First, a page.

13-28: Removal phenolic compounds from ionic-liquid pretreated hydrolysate for succinic acid fermentation

Tuesday, May 1, 2012
Napoleon Ballroom C-D, 3rd fl (Sheraton New Orleans)
Heng Shao1, Patricia Relue2, Sasidhar Varanasi3, Bin Li1 and Kelly Marbaugh4, (1)Bioengineering, The University of Toledo, Toledo, OH, (2)Department of Bioengineering, The University of Toledo, Toledo, OH, (3)Chemical and Environmental Engineering, The University of Toledo, Toledo, OH, (4)Bioengineering, University of Toledo, Toledo, OH
Following pretreatment of ligocellulosic biomass, hydrolysate rich in monomeric sugars is produced, but often a broad range of low concentration inhibitors are also present. Solubilized lignin or lignin derivatives, such as phenolic compounds produced with ionic liquid pretreatment are inhibitory to cell growth and productivity.

Actinobacillus succinigeneis 130z is quite flexible in its ability to efficiently produce succinic acid through fermentation of different carbon sources commonly found in hydrolysate. But this strain is very sensitive to some phenolic compounds present in biomass hydrolysate, resulting in dramatically reduced fermentation efficiency and succinic acid yield. This inhibition is more serious in concentrated hydrolysate where both sugars and inhibitors may be 4 to 10 times higher in concentration than in the original hydrolysate. So the detoxification process is required before the fermentation start.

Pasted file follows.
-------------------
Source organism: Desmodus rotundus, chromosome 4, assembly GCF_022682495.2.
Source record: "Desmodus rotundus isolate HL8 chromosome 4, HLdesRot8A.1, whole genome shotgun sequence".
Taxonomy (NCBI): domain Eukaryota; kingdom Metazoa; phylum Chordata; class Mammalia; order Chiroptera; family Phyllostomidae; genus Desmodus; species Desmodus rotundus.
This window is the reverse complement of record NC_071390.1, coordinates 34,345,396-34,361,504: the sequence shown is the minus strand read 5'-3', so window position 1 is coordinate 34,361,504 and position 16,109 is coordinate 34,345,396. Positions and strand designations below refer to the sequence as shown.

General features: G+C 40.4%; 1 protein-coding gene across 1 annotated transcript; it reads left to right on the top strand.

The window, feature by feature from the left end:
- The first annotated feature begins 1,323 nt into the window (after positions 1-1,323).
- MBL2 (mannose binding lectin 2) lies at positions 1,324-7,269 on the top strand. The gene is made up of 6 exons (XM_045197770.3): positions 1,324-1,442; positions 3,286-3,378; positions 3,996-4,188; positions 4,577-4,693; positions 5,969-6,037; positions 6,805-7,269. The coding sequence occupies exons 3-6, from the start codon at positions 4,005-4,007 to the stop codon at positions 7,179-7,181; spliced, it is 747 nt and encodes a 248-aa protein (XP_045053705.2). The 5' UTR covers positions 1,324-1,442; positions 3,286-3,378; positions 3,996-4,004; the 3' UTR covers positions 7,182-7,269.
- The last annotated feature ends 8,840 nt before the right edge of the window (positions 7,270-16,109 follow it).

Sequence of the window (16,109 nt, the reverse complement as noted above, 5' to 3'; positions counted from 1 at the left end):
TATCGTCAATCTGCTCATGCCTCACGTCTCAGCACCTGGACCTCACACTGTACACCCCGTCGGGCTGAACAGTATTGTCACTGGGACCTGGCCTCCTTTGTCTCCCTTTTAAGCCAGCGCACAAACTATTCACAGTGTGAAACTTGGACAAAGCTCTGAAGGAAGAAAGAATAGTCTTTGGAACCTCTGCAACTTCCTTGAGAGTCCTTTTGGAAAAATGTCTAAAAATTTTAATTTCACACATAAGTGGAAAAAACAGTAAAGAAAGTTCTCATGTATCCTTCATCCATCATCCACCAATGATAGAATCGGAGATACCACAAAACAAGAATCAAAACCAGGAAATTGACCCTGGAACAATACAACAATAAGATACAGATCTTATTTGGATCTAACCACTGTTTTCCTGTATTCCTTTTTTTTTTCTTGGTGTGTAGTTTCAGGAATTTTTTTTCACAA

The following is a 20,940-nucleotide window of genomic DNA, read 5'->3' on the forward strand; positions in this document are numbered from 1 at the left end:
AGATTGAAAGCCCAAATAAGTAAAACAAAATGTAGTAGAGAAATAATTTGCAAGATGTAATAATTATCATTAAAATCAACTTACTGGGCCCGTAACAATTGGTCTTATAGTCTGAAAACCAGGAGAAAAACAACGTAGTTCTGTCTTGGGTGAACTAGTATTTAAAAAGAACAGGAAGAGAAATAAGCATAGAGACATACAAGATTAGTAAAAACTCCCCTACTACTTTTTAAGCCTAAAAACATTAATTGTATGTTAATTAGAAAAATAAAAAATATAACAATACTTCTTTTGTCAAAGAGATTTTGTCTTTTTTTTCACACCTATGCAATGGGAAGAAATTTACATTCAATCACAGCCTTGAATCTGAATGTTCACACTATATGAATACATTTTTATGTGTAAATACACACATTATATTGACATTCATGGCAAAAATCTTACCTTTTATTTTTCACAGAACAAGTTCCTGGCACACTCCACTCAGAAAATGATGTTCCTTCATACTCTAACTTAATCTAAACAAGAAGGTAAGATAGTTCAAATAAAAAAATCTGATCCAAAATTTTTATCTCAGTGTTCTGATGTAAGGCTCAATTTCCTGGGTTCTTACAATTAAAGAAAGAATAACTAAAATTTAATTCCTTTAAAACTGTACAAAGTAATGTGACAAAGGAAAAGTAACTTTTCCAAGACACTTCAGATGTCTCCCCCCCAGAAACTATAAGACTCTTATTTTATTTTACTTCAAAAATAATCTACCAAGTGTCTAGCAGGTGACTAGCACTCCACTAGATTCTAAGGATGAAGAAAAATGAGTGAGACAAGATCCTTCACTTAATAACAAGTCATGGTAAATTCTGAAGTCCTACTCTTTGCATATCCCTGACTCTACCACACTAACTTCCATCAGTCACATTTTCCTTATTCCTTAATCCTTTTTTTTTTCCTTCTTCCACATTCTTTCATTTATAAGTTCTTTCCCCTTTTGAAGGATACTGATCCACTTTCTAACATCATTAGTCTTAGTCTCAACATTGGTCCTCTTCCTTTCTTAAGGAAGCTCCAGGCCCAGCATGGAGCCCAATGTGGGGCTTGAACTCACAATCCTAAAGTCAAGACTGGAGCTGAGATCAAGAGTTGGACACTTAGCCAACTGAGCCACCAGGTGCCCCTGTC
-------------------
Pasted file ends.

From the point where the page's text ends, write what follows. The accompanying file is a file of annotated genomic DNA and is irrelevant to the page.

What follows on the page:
Current methods for removing the phenolic compounds include adsorption on activated carbon or ion-exchange resins. In addition to being expensive, there methods are non-selective and less efficient. Therefore, we propose to use two-phase liquid extraction instead. The phenolic compounds are removed from the aqueous solution and transported to the low-toxic and immiscible organic solvent (e.g. hexane, 2-octanol) containing an extractant, tri-n-octyl phosphine oxide (TOPO). The extracted phenolic compounds can be stripped from the organic into a higher pH aqueous receiving phase to regenerate the organic phase. These three methods, activated carbon, ion-exchange resins and two-phase liquid extraction, will be compared for ionic liquid hydrolysates, with and without concentration, with respect to sugar loss and phenolic compounds removal efficiency to evaluate performance.

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